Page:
On Christian goats and trolls

Something has got my goat in quite a big way – in fact, it got my goat quite a long time ago, but now I actually want to do something about it.

I love social media and social networking dearly. I write a blog(s); I tweet – probably too much; my life is organised via Facebook; heck, I’ve even spent time teaching people how to use it better. It’s definitely a good thing in my opinion, as long as it’s used with care and thought. The problem is that we are humans, and sometimes we’re not careful or thoughtful.

There are trolls (as they’re known) across the internet. Recently, there’s been a lot of coverage of the hideous comments many women receive on blogs or articles, simply because they’re women – especially if they’re writing on an issue that seems to be ‘feminist’ in nature. But they’re everywhere, from newspaper columns to blogs and random Facebook pages. Oh, and Twitter – there’s nothing like Twitter for a vicious, insult strewn argument…

I’m not naïve, I know that everyone gets annoyed or upset and does things that maybe, if they’d thought more about, they wouldn’t have done. This applies just as much to the internet as it does to the real world. Nor am I perfect – I’ve made mistakes just like everyone else. However, I have higher expectations of good online behaviour from my Christian brethren (perhaps that is naïve?), after all, isn’t the greatest commandment to love the Lord your God with all your heart, and love your neighbour as yourself?

Is bitching about other Christians in a public forum an example of following this commandment?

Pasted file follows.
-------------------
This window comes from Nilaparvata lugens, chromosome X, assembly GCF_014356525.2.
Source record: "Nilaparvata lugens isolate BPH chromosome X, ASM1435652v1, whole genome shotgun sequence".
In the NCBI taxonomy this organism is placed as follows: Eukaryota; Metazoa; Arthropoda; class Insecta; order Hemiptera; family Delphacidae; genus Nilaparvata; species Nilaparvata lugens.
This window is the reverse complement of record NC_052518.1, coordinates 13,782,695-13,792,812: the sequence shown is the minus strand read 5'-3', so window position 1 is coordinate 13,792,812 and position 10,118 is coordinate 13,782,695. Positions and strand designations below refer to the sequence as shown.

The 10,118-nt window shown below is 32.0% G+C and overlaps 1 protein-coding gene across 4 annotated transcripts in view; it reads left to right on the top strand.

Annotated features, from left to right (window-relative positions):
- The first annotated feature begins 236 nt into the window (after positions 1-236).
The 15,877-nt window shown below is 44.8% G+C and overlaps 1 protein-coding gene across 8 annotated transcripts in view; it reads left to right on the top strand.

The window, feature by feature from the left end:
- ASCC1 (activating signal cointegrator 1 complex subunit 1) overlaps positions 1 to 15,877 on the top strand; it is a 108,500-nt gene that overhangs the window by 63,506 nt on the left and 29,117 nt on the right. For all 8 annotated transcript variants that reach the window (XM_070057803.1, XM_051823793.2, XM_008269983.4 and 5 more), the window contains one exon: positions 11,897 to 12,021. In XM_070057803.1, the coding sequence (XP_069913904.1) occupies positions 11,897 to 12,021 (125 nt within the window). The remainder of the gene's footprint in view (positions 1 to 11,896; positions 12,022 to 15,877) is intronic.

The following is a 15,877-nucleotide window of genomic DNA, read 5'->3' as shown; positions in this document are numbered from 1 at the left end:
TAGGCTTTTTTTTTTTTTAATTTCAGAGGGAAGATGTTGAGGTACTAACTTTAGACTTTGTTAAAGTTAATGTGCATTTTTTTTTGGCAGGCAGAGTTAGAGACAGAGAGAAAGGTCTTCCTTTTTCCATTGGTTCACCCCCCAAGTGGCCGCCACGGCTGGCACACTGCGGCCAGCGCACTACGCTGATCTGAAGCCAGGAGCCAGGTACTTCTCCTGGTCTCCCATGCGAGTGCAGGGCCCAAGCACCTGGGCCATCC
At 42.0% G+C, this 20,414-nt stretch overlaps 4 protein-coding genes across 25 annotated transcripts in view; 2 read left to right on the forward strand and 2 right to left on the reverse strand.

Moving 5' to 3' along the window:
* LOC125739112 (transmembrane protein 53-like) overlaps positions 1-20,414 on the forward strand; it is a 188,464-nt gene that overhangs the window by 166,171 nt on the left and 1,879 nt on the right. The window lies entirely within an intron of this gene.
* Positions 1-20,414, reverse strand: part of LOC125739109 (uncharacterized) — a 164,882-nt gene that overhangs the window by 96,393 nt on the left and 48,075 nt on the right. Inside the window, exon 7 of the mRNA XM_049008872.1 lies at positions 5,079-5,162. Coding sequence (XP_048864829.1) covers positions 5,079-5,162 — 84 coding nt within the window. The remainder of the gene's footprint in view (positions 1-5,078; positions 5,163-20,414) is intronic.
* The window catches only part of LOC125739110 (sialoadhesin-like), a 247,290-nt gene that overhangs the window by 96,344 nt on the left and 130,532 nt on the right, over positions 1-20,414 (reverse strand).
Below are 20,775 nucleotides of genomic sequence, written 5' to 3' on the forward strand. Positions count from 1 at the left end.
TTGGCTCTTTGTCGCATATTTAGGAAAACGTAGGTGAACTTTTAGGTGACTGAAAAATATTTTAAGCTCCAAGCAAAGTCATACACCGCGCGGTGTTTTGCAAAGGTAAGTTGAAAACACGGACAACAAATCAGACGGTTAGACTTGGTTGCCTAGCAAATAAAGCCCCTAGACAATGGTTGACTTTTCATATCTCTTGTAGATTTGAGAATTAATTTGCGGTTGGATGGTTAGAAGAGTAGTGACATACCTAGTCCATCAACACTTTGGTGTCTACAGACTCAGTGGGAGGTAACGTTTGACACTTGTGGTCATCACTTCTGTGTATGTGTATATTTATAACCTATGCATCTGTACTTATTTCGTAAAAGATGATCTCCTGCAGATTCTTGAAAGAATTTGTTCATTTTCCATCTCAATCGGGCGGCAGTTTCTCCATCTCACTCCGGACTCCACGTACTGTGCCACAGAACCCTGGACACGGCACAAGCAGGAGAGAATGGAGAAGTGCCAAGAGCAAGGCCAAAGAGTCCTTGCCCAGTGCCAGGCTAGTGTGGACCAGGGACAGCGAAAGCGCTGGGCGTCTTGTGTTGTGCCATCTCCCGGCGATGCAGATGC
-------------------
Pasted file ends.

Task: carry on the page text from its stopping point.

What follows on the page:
What about haranguing an individual just because you’re fed up with the (Christian) organisation they work for?

What if the people making the comments are ordained? Shouldn’t they know better more than anyone else? [In every single case that’s recently got my goat, the person concerned has been ordained.]

My goat has been severely got over the last few weeks. Time and again I’ve seen examples of this behaviour and last week it made me so angry that I wrote an original version of this post, just so I could do some cathartic venting. Some good friends read it and said that, once I’d removed the specifics, it might make for a helpful blogpost – so this is it.

In a Facebook thread where some of the worst behaviour was found, came a response that actually proved inspiring:

“To say it’s ok to discuss xxxxxxx, as though they are not also a brother or a sister, someone who will flourish best with edification, support and respectful engagement kinda defeats the whole point of battling through a life of faith.

It is not ok to malign people as though they were not human, let alone fellow believers working, to the best of their knowledge, for the good of the Kingdom. There is a marked difference between expressing feelings of dissatisfaction and seeking solutions with like-minded people and aggressively hurling abuse!”

I’d also like to challenge the people making these negative comments.
Would they say these things in front of the people they’re insulting? Have they thought about how people would feel after reading some of their posts? Have they considered how they might feel if they read something similar about themselves?

Ultimately, what is it about social media that people feel gives them permission to behave in a way that they wouldn’t do in ‘real life’? And, how, as Christians do we encourage others not to behave in this way? How do we demonstrate Christian love and relationship in a virtual context?